You can normally access this dialog by pressing ShiftAltX or clicking the New index entry button of the Insert toolbar .
This dialog can be used to create one or multiple index entries in the document.
In the "Index entry" edit box at the top of the dialog, specify a term or topic that a new index entry should contribute to the document's index. On the illustration above, the index entry would add a "Darwin, Charles" item to the index.
In simpler cases, document indexes have a linear (one level) structure - like on the illustration below:
But you might wish to group sets of closely related concepts in your index, i.e. create a hierarchical (multilevel) index:
To do so, use colons within the entry text to separate subentries of different levels. For example, to have the "Frog", "Salamander", and "Toad" items grouped under the "Amphibians" main entry in the index (as shown on the illustration above), create the corresponding index entries with the following entry text: "Amphibians:Frog", "Amphibians:Salamander", and "Amphibians:Toad". This would create a 2-level index. The 1-level item "Amphibians" would be associated with the "Index 1" style in the generated index. And the 2-level items "Frog", "Salamander", and "Toad" would be associated with the "Index 2" style.
You can have items of up to 9 levels in your index. Just use colons to separate corresponding subentries within the entry text. For example, "Amphibians:Frog:Bullfrog", or "Amphibians:Frog:Bullfrog:American bullfrog".
When you are building more than one index in your document, and want particular index entries to appear only within particular indexes, you can label those entries with a special identifier. For example, if you are building an index with names and an index with places, you can use the "names" identifier for the index entries that should be included in the index with names. Correspondingly, the "places" identifier can be specified for the index entries that are supposed to appear within the index with places. For more information on creating multiple indexes, please click here.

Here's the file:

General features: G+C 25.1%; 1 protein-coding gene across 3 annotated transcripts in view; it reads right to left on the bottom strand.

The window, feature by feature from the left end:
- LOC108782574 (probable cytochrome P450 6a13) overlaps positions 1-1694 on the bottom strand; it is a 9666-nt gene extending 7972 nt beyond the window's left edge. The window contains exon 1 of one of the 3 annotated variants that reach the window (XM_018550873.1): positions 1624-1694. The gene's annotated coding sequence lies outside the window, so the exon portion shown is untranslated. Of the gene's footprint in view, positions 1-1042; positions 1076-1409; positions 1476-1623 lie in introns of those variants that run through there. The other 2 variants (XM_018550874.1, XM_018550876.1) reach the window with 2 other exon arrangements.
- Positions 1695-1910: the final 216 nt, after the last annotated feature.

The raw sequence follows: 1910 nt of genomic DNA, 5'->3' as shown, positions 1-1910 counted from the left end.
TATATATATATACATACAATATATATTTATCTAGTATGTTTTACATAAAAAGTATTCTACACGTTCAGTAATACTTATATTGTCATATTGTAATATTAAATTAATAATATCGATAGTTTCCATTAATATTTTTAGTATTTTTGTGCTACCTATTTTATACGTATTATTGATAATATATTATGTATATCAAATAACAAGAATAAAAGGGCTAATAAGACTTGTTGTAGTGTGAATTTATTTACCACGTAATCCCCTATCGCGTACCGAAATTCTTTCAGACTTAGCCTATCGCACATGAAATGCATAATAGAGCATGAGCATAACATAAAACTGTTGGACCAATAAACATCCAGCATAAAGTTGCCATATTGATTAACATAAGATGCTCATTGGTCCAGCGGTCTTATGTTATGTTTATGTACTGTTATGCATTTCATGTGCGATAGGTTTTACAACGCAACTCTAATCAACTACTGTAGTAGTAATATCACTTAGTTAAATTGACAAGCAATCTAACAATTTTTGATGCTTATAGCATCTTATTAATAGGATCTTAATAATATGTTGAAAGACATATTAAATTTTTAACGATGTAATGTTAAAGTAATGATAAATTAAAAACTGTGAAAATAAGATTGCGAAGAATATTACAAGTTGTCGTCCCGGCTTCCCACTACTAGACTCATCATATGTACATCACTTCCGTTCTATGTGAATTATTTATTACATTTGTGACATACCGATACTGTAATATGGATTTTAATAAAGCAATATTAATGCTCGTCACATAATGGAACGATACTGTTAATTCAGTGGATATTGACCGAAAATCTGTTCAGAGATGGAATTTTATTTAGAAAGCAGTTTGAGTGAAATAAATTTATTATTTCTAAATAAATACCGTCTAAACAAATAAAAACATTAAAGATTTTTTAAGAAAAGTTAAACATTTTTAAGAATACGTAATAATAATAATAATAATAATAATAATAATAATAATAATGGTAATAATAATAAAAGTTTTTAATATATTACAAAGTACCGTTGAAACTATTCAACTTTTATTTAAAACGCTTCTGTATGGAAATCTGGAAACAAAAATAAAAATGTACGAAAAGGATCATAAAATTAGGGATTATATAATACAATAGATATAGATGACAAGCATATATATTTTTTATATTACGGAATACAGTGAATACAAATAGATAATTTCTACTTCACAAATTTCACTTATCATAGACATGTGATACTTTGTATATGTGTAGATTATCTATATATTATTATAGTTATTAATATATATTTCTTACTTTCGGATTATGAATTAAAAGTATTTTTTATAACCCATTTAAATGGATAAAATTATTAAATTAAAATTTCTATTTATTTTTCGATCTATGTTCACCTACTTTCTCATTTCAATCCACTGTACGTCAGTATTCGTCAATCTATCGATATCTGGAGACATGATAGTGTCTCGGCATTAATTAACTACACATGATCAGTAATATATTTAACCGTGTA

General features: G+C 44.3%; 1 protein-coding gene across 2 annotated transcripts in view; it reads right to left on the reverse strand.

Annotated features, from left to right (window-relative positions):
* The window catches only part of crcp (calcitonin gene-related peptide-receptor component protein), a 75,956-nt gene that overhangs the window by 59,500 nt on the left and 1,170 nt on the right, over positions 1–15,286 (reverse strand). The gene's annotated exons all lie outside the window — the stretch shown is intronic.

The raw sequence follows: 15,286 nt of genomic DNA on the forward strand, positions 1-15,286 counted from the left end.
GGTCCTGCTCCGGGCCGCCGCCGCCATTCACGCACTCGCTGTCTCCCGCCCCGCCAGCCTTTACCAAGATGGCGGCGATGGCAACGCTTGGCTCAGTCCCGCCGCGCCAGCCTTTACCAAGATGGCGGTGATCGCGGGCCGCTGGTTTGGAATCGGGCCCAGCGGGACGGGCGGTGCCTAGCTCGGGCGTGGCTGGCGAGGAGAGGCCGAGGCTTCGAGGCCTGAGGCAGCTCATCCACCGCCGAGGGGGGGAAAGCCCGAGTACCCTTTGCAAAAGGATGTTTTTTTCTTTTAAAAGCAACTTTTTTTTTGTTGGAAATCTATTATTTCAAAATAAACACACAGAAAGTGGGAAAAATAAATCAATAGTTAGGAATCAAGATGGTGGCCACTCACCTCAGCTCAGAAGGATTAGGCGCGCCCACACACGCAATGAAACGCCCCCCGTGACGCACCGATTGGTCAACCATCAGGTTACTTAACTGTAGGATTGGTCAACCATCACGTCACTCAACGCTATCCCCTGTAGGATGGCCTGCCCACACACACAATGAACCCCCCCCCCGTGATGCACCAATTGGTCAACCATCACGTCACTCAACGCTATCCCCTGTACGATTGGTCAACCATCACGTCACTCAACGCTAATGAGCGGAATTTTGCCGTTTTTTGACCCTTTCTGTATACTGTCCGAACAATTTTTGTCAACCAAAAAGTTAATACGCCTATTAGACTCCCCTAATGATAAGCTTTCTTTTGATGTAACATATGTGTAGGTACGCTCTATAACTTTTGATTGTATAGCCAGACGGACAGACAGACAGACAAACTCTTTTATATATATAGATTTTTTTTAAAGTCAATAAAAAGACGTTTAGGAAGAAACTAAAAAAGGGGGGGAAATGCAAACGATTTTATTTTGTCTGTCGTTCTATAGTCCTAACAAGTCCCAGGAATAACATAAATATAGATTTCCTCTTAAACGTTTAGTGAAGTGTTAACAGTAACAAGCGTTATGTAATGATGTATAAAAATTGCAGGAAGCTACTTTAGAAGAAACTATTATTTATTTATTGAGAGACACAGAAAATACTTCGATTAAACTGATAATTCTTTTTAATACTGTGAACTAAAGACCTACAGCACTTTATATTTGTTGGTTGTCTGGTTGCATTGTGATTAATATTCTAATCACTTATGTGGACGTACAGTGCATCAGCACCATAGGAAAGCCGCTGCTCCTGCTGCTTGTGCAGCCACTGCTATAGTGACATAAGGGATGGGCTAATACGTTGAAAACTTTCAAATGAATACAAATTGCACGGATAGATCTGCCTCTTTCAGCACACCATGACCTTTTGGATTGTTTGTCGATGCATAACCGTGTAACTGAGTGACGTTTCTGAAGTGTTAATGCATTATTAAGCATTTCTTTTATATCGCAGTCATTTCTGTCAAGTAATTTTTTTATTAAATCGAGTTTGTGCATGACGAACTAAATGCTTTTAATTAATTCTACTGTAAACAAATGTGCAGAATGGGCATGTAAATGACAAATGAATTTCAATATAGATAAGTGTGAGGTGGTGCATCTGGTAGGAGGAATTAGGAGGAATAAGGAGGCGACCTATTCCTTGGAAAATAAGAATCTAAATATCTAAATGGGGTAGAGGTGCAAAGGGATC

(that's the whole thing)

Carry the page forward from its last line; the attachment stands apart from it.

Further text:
In most cases, items of the generated index are followed by the ordinary number of the page on which the corresponding index entries reside. For example, if you created an index entry with the "Frog" entry text on page 2 of your document, the "Frog, 2" item would be included in the document index. This is how an index entry gets included in the index if the "Current page" reference type is checked.
Instead of referring to a page number, an index entry can refer to another entry of the index. If you check the "Cross-reference" option, you can type a cross-reference text (normally starting with "See ") that should be put in the index for this entry instead of a page number. For example, an index entry with the following options:
would add the following item to the index: "Grizzly, See Brown bear".
Finally, an index entry can refer to a range of pages. Such index entries get included in the index like this: "Bears, 12-15". To make an index entry refer to a page range, you should first bookmark the corresponding pages in your document (select the required fragment in your document, then press ShiftAltB or click the New bookmark button of the Insert toolbar ). Then you can check the "Page range" option in the "Mark Index Entry" dialog, and choose the corresponding bookmark from the "Bookmark" box.
Normally the font format of page numbers in an index matches the font format of the corresponding "Index N" styles. But if you check the "Bold" and/or "Italic" options in the "Mark Index Entry" dialog, the corresponding item of the index would have the page number formatted in bold and/or italic irrespective of the font format of the "Index N" styles:
If there is no selection in the document, clicking the "Mark" button creates a new index entry at the current cursor location in the document. If there is one or multiple fragments selected in the document, a new index entry gets inserted before each of the selected fragments.
The "Mark All" button picks up the currently selected word or phrase in the document (if there is a selection) or the word at the current cursor location, then scans the entire document case-sensitively for instances of that word or phrase, and inserts a new index entry before each of encountered instances. For example, if your document contains multiple occurences of "Darwin", and you want to associate each of those occurences with same index entry, you could click any of the occurences of "Darwin" in the document, then press ShiftAltX, specify required options for index entries, and click "Mark All".